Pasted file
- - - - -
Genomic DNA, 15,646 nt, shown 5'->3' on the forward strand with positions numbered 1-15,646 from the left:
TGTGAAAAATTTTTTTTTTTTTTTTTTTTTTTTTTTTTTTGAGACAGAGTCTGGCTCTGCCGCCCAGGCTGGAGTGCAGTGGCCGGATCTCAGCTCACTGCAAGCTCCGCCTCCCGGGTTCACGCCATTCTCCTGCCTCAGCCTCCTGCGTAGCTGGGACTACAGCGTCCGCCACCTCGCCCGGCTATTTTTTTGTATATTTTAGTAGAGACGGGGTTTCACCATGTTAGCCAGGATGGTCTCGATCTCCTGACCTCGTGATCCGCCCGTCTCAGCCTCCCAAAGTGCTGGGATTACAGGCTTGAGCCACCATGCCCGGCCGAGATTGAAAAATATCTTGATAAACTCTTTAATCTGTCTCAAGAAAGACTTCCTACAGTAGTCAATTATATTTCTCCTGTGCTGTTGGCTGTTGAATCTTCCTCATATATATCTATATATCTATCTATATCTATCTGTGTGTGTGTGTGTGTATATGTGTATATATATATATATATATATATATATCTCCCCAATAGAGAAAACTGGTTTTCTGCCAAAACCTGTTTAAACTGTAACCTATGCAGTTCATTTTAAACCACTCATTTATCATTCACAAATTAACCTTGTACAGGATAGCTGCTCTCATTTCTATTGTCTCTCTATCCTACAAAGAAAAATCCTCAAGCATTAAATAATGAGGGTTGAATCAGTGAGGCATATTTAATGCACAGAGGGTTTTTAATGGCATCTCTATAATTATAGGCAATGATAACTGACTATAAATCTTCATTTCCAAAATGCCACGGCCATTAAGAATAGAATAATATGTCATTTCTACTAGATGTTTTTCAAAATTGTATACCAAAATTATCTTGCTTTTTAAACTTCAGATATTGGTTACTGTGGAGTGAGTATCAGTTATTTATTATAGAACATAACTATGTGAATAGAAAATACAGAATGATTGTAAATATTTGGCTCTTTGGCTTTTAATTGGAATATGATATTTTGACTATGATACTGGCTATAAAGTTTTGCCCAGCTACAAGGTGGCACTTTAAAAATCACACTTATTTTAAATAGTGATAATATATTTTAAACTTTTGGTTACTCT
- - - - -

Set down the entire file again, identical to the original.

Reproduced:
Genomic DNA, 15,646 nt, shown 5'->3' on the forward strand with positions numbered 1-15,646 from the left:
TGTGAAAAATTTTTTTTTTTTTTTTTTTTTTTTTTTTTTTGAGACAGAGTCTGGCTCTGCCGCCCAGGCTGGAGTGCAGTGGCCGGATCTCAGCTCACTGCAAGCTCCGCCTCCCGGGTTCACGCCATTCTCCTGCCTCAGCCTCCTGCGTAGCTGGGACTACAGCGTCCGCCACCTCGCCCGGCTATTTTTTTGTATATTTTAGTAGAGACGGGGTTTCACCATGTTAGCCAGGATGGTCTCGATCTCCTGACCTCGTGATCCGCCCGTCTCAGCCTCCCAAAGTGCTGGGATTACAGGCTTGAGCCACCATGCCCGGCCGAGATTGAAAAATATCTTGATAAACTCTTTAATCTGTCTCAAGAAAGACTTCCTACAGTAGTCAATTATATTTCTCCTGTGCTGTTGGCTGTTGAATCTTCCTCATATATATCTATATATCTATCTATATCTATCTGTGTGTGTGTGTGTGTATATGTGTATATATATATATATATATATATATATCTCCCCAATAGAGAAAACTGGTTTTCTGCCAAAACCTGTTTAAACTGTAACCTATGCAGTTCATTTTAAACCACTCATTTATCATTCACAAATTAACCTTGTACAGGATAGCTGCTCTCATTTCTATTGTCTCTCTATCCTACAAAGAAAAATCCTCAAGCATTAAATAATGAGGGTTGAATCAGTGAGGCATATTTAATGCACAGAGGGTTTTTAATGGCATCTCTATAATTATAGGCAATGATAACTGACTATAAATCTTCATTTCCAAAATGCCACGGCCATTAAGAATAGAATAATATGTCATTTCTACTAGATGTTTTTCAAAATTGTATACCAAAATTATCTTGCTTTTTAAACTTCAGATATTGGTTACTGTGGAGTGAGTATCAGTTATTTATTATAGAACATAACTATGTGAATAGAAAATACAGAATGATTGTAAATATTTGGCTCTTTGGCTTTTAATTGGAATATGATATTTTGACTATGATACTGGCTATAAAGTTTTGCCCAGCTACAAGGTGGCACTTTAAAAATCACACTTATTTTAAATAGTGATAATATATTTTAAACTTTTGGTTACTCT